Suze Orman: Know the risks, rewards of reverse mortgages
Suze Orman says reverse mortgages can look enticing, but they can sink you financially, if you're not careful.
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As far as I am concerned, retirees have been the most innocent of victims of the financial crisis. During the past two and a half years the aggressive action of the Federal Reserve to lower short-term interest rates, while sound policy, has nonetheless created great hardship for retirees who rely on safe interest income to to live on. Yields on bank and credit union deposits, as well as short-term Treasury bills, are below 2 percent. It’s hard to make ends meet with that paltry payout.
So I completely understand when retirees come to me and ask what I think about taking out a reverse mortgage on their home. It sounds so enticing. You tap the equity you have in your home, owe no money to the bank as long as you stay in the home, and you can suddenly have $1,000, $2,000, or more income each month. It sure seems like such a great lifesaver.
But I ask every retiree — and the grown children of retirees who are looking out for the best interests of their parents — to be very carefuI. A reverse mortgage can end up sinking you financially.
The biggest risk with a reverse mortgage is that you do not stand in the truth of your situation. While a reverse mortgage can indeed be a viable way to generate income, it is very important to understand that after you take out a reverse mortgage you will still be responsible for paying the property tax, the insurance premium, and all the maintenance costs for your home. If you can’t continue to cover those costs you will risk losing your home to foreclosure. That’s exactly what many retirees who already have a reverse are facing today. (Just check out this note from the Federal Housing Administration, which insures the majority of reverse mortgages. The FHA is well aware it has a growing problem on its hands.) I don’t want you to end up in such a sad predicament.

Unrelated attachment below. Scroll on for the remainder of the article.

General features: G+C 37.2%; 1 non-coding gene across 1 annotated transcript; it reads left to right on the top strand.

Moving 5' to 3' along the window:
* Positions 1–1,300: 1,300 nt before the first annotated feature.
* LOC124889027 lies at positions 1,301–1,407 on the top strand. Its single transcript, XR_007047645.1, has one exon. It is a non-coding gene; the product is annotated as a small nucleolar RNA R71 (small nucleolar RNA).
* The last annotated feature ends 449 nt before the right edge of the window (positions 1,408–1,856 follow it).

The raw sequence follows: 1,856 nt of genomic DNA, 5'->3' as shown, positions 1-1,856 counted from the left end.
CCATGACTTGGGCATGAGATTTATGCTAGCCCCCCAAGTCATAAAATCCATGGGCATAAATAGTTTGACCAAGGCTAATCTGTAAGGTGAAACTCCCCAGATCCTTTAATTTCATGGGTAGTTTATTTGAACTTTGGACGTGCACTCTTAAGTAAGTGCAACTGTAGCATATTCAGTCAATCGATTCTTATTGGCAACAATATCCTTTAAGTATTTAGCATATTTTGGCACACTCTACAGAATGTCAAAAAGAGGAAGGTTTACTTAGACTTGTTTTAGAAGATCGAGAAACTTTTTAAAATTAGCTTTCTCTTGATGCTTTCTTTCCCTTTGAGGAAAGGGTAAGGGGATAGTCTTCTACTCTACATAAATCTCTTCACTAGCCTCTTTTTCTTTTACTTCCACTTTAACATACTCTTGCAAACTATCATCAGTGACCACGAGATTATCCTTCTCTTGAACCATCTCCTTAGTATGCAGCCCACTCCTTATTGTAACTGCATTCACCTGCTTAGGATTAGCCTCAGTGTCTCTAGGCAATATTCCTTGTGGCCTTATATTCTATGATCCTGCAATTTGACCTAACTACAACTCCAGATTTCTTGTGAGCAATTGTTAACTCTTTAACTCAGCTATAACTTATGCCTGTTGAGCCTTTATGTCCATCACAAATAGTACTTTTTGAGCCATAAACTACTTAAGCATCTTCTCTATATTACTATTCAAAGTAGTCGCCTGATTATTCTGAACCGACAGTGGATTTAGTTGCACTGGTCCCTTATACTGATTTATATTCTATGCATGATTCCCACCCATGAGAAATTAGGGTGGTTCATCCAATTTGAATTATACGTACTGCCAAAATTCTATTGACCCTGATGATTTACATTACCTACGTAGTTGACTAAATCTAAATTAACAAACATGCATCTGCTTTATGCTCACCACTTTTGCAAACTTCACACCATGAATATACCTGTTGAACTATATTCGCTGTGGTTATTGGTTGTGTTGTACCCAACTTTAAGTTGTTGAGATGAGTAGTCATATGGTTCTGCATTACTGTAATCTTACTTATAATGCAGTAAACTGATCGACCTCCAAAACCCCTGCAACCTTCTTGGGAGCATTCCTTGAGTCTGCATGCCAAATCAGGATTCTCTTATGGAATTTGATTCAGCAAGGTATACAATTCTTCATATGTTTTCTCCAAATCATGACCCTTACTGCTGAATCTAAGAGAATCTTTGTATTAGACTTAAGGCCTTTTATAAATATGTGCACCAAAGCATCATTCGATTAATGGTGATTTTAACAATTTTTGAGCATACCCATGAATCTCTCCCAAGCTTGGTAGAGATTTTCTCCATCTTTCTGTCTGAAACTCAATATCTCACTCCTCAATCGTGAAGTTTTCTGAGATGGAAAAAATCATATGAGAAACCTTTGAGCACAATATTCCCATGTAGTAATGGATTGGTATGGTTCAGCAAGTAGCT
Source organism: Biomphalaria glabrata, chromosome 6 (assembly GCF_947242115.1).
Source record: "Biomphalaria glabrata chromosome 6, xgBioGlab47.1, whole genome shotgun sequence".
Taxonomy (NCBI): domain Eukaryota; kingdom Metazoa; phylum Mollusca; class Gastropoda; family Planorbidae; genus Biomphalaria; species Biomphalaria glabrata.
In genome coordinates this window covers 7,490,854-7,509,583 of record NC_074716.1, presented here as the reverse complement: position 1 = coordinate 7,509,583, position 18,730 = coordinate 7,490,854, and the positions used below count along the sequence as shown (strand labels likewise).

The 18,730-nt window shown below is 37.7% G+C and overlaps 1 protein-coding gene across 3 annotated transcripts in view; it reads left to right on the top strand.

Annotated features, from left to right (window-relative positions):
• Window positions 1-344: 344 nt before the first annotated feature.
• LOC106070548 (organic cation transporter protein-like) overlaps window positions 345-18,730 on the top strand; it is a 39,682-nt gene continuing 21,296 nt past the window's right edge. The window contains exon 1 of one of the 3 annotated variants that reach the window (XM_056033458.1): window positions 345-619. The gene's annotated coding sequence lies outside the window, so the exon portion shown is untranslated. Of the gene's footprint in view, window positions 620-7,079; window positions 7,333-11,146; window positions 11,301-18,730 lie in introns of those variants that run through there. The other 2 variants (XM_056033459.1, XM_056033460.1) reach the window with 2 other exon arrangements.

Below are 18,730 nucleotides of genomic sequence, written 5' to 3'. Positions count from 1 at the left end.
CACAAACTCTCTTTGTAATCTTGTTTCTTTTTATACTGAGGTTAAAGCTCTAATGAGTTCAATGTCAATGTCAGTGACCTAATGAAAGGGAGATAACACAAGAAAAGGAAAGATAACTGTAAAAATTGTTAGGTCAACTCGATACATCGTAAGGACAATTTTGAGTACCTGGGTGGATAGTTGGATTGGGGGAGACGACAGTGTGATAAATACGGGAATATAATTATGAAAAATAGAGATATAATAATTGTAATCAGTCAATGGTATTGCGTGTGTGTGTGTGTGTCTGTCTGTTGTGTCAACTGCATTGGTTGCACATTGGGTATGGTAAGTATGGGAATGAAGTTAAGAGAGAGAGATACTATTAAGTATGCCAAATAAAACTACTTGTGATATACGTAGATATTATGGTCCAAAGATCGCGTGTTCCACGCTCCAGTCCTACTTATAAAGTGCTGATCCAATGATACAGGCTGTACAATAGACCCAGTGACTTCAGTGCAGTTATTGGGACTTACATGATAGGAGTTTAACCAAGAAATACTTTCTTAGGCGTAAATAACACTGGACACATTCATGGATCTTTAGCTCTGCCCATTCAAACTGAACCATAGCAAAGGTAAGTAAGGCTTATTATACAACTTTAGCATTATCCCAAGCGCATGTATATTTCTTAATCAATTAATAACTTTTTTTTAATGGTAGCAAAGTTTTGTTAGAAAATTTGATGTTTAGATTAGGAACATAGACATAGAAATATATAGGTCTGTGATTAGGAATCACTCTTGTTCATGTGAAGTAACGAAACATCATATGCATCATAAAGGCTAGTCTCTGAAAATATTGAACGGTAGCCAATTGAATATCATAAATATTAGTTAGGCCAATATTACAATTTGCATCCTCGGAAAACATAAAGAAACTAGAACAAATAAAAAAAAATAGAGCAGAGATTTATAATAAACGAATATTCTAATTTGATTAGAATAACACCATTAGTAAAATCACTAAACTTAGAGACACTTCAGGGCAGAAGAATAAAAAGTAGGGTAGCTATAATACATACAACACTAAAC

As I explain in my new book, The Money Class, the only way to create true security is to Stand in Your Truth. By that I mean carefully assessing what is real for you today. Not what you had in the past, or what may have “worked” for you in the past. And not what you hope or wish your future holds. Security tomorrow depends on a clear-eyed assessment of what is true and honest for us today. For retirees, there may be no more important Stand in the Truth act than to honestly assess whether a reverse mortgage will actually solve your income shortfall, or whether it is just temporarily masking the fact that you really can’t afford to stay in your home.
In the following excerpt from The Money Class I explain how you should carefully size up whether a reverse mortgage is right for you:
LESSON 7. REVERSE MORTGAGES
In the coming years I expect reverse mortgages to become increasingly popular among retirees who are eager to find extra income. A reverse mortgage is available to anyone who is at least 62 years old and owns a home outright, or has a small mortgage balance remaining.
If you are married and both spouses are on the home’s title, the youngest spouse must be 62 before you can consider a reverse. With a reverse the borrower can opt to receive a lump payment, or an ongoing payment for a set period of time, or a line of credit in which the home equity is the collateral for the loan. It is literally a way for retirees to live off their homes. While I think a reverse can make sense in certain circumstances,it is not nearly the win-win it is often made out to be. There are many costs and risks to doing a reverse that you mustfully understand.
REVERSE MORTGAGE BASICS
The vast majority of reverse mortgages are loans that are insured by the Federal Housing Administration. The formal name for these FHA- insured loans is Home Equity Conversion Mortgage (HECM). The maximum home value that can be tapped for an HECM is based on home values in your area. The upper limit in 2011 for people living in high- cost areas is $625,500. But that is just a limit used to calculate the benefit you can receive; in fact, no one can receive a payment anywhere near the full value of their home; typically your original loan amount might be 60% or so of your equity.